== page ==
51 The deity, desirous of making the universe in all respects resemble the most beautiful and entirely perfect of intelligible objects, formed it into one visible animal, containing within itself all the other animals with which it is naturally allied.-Timaeus, c. xi.
13 Much of this paradoxical statement about death is taken from Seneca. See, among other places, his epistle on the premeditation of future dangers, the passage beginning, Quotidie morimur, quotide enim demitur aliqua pars vitae.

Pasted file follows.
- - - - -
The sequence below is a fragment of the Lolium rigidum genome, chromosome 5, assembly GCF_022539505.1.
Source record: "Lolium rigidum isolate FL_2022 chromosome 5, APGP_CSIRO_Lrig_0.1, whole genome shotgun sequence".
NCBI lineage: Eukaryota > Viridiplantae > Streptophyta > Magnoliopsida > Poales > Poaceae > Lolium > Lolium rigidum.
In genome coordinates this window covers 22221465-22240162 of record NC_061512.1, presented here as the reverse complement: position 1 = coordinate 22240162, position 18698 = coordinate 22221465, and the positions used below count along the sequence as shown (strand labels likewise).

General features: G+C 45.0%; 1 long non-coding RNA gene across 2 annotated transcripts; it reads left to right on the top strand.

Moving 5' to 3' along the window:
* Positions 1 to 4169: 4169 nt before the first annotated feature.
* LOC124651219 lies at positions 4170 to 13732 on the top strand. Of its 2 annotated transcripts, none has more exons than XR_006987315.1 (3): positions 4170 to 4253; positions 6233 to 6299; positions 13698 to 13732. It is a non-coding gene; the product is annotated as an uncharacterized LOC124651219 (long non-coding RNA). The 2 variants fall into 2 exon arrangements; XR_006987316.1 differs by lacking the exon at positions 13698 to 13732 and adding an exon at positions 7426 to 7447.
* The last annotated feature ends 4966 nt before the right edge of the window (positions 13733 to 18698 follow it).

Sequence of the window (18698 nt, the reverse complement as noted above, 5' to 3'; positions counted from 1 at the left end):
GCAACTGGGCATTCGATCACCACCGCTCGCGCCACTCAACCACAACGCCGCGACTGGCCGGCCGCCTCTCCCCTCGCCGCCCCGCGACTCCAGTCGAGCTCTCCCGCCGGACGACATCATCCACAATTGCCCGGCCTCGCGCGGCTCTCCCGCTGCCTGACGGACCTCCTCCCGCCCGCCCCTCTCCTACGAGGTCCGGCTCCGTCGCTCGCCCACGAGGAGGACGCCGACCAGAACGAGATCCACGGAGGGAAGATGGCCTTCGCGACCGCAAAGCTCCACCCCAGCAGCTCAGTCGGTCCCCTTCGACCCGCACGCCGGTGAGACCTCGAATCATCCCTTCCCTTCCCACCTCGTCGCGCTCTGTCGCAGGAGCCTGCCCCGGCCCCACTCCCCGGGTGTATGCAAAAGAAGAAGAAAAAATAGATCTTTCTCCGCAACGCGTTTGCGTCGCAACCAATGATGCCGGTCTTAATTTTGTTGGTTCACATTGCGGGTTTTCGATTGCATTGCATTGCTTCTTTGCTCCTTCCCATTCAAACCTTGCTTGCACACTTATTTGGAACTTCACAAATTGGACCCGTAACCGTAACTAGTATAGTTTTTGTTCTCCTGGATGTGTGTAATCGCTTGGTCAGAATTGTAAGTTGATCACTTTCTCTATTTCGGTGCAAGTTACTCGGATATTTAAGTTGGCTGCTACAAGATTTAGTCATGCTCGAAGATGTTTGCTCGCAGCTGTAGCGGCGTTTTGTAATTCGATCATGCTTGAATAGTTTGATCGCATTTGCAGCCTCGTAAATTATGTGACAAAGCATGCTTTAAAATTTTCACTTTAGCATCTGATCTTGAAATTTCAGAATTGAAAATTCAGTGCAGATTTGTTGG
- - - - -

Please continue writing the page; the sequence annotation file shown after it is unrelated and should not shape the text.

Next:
23 Plato, in the Timaeus, represents the Demiurgus as constructing the kosmos or universe to be a complete representation of the idea of animal. He planted in its centre a soul, spreading outwards so as to pervade the whole body of the kosmos; and then he introduced into it those various species of animals which were contained in the idea of animal. Among these animals stand first the celestial, the gods embodied in the stars, and of these the oldest is the earth, set in the centre of all, close packed round the great axis which traverses the centre of the kosmos.-See the Timaeus and Grote's Plato, iii. 250 et seq.